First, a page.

"It may take one week to move a 250,000-volt transformer a short distance in major metropolitan areas," Oak Ridge explained. "Even the distance of a few miles may take an entire weekend, as a number of traffic lights have to be removed and reinstated as the load is moved at snail's pace in special trailers and the route taken has to be fully surveyed for load-bearing capability by civil engineers."
Grid operators are more sanguine about the risks. Severe geomagnetic storms are more likely to cause blackouts and short-term power loss, rather than permanent damage, according to a report prepared by the North American Electric Reliability Corporation (NERC) on behalf of the industry ("Effects of geomagnetic disturbances on the bulk power system", February 2012).
NERC thinks a severe storm would heat up a fully loaded transformer to around 120 degrees Celsius for roughly four minutes, well below the 200-degree design threshold used for modern equipment. A really severe storm could push temperatures over 200 degrees for 14 minutes, potentially causing failures, but is unprecedented in modern times, according to NERC.
Nonetheless, the industry has established a special working group on mitigating the effects. And in May 2013, the Federal Energy Regulatory Commission formally directed NERC to develop reliability standards to help protect the U.S. grid from solar storms ("FERC Order 779: Reliability standards for geomagnetic disturbances", May 16, 2013).
NERC characterises severe geomagnetic storms as "high impact, low frequency" (HILF) risks. High impact, low frequency risks are particularly hard to manage because policymakers must decide how much money to spend on reducing a risk that would be catastrophic but seems remote.
However, recent research suggests the probability of a severe storm hitting Earth may be much higher than NERC assumed.
The worst solar storm on record occurred on Sept. 1, 1859, and was observed by an amateur astronomer in England called Richard Carrington, after whom the Carrington Event is named.
A large solar flare erupted from the surface of the Sun lasting for around five minutes. At the same time, a huge mass of highly charged particles, known as a coronal mass ejection (CME), was flung towards Earth at speeds up to 2,000 km per second, according to reconstructions by modern solar scientists.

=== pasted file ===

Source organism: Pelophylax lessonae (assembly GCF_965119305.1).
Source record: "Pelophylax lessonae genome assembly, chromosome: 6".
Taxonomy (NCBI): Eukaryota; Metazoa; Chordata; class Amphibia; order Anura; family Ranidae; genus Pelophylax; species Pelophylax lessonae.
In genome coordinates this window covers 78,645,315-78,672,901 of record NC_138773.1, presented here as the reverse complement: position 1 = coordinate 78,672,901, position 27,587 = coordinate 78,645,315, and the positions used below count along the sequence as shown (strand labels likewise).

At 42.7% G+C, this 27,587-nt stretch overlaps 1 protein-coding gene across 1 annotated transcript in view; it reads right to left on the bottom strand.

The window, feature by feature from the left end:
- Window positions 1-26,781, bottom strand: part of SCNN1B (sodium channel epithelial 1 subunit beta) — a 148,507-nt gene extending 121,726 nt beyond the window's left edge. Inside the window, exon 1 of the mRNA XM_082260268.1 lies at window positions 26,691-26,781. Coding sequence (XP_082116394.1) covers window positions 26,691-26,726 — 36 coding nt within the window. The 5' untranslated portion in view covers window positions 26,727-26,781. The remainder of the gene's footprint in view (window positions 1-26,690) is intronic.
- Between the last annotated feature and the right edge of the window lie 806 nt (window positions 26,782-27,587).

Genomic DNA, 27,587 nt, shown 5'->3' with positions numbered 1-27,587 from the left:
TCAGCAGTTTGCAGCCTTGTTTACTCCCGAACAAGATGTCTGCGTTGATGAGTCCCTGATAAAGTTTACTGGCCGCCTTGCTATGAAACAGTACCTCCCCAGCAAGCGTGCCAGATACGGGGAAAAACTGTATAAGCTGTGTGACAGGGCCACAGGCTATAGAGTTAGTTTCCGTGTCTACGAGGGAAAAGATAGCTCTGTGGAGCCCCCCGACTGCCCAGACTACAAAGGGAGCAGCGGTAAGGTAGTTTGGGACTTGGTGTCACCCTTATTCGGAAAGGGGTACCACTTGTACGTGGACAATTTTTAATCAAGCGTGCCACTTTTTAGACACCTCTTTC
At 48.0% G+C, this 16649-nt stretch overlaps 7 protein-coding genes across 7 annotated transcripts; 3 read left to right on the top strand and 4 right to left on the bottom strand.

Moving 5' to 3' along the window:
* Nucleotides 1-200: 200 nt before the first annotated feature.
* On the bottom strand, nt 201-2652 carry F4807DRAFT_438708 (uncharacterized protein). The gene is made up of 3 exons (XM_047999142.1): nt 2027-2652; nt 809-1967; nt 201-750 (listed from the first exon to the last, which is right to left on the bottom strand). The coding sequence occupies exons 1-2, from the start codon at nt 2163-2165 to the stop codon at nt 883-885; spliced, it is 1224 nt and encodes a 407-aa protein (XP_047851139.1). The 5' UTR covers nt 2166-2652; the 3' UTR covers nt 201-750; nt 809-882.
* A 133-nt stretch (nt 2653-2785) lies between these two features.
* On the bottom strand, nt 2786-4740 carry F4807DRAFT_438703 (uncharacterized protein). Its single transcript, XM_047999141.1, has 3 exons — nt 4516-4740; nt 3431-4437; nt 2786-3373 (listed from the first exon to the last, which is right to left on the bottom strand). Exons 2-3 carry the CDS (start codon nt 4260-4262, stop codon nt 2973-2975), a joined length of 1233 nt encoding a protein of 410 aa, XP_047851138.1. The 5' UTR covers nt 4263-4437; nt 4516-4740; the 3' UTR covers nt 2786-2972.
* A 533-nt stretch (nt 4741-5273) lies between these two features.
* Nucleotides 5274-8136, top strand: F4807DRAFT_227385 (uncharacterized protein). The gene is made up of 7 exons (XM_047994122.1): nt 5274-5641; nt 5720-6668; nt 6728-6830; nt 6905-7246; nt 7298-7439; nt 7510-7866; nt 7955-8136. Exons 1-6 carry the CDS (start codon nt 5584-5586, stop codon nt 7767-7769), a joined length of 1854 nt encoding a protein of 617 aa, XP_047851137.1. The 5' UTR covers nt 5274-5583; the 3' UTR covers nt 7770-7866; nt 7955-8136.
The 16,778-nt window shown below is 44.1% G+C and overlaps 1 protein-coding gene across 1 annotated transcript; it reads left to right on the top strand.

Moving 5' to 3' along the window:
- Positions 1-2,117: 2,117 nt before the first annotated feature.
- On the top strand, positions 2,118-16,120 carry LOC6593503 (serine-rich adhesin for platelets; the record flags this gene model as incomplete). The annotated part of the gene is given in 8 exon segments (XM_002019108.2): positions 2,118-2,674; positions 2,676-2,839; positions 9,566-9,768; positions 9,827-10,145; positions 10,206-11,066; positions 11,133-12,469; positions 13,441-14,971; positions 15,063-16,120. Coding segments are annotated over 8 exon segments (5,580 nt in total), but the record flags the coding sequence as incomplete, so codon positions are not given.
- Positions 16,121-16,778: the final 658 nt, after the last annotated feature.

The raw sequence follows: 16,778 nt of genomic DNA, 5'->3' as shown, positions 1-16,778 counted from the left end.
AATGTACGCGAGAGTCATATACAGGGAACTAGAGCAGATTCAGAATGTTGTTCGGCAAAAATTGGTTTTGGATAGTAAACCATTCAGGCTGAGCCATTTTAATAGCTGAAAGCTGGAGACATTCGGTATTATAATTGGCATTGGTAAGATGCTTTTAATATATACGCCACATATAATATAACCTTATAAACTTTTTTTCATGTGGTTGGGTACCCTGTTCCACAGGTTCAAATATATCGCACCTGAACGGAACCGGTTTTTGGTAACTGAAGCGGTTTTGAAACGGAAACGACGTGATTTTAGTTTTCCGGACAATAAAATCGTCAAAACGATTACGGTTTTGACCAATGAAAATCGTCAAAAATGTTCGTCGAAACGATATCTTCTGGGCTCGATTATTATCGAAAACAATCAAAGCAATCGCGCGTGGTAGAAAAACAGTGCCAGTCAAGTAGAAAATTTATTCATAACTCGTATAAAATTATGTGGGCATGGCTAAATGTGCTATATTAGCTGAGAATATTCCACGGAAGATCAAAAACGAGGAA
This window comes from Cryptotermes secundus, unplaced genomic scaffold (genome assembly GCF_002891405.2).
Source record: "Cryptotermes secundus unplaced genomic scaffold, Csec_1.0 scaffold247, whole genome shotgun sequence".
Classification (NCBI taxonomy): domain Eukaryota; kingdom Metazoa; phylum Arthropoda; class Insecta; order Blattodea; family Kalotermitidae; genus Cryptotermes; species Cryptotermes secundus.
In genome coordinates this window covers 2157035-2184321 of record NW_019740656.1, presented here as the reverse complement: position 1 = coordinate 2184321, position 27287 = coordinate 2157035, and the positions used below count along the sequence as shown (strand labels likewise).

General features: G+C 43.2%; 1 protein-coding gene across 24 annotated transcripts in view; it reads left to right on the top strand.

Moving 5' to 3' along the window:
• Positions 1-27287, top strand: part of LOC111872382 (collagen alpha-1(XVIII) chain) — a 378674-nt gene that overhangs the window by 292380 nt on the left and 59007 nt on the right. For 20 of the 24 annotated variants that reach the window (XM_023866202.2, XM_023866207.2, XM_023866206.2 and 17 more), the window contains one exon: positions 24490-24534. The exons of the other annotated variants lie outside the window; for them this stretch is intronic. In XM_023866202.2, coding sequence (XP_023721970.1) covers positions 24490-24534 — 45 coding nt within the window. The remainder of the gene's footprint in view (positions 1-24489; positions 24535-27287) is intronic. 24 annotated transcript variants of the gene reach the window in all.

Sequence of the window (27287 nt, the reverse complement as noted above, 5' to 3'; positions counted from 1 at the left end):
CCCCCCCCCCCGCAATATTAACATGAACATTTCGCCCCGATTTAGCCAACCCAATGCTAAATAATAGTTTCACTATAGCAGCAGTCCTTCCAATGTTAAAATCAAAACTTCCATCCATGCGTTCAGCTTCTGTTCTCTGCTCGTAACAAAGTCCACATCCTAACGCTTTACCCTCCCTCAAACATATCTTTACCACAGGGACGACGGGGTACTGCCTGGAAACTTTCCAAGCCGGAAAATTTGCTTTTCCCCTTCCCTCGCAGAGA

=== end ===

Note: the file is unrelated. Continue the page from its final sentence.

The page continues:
The first particles reached Earth within an hour and the storm peaked around 17 hours and 40 minutes after the flare was observed.
The Carrington Event occurred in a largely pre-electrical age, so the impact was limited. But it was strong enough to damage severely the new telegraph systems installed in North America and Europe.
The next big solar storm, reported in May 1921, brought the U.S. telegraph service to a halt between the East Coast and the Mississippi River, blowing fuses and burning some operators.
In March 1989, a severe geomagnetic storm blacked out Quebec's power grid in less than two minutes - the worst impact to date.
In October and November 2003, the so-called Halloween storms caused isolated transformer failures in North America and Europe.
Measuring the severity of a storm is tricky because it depends on so many factors, including the size of the flare, the scale of coronal mass ejection, the speed at which it travels from the Sun to Earth, magnetic flux, time of day, and location of the direct hit.
But one common summary statistic used by solar researchers is called "disturbance-storm time", or Dst for short.
The Dst index measures how hard Earth's magnetic field shakes when a storm hits, according to NASA ("Near miss: the solar superstorm of July 2012").
Dst is measured in nano-Teslas (nT). The more negative Dst becomes, the worse the storm.
The Carrington Event in 1859 is estimated to have had a Dst index of around -850 nT. The Quebec storm in 1989 clocked in at -589 nT and the 1921 storm was probably on a similar scale.
What frightened the solar scientists was that the July 2012 storm would have had a Dst index of up to -1,200 nT if it had struck Earth, making it much worse than the Carrington Event.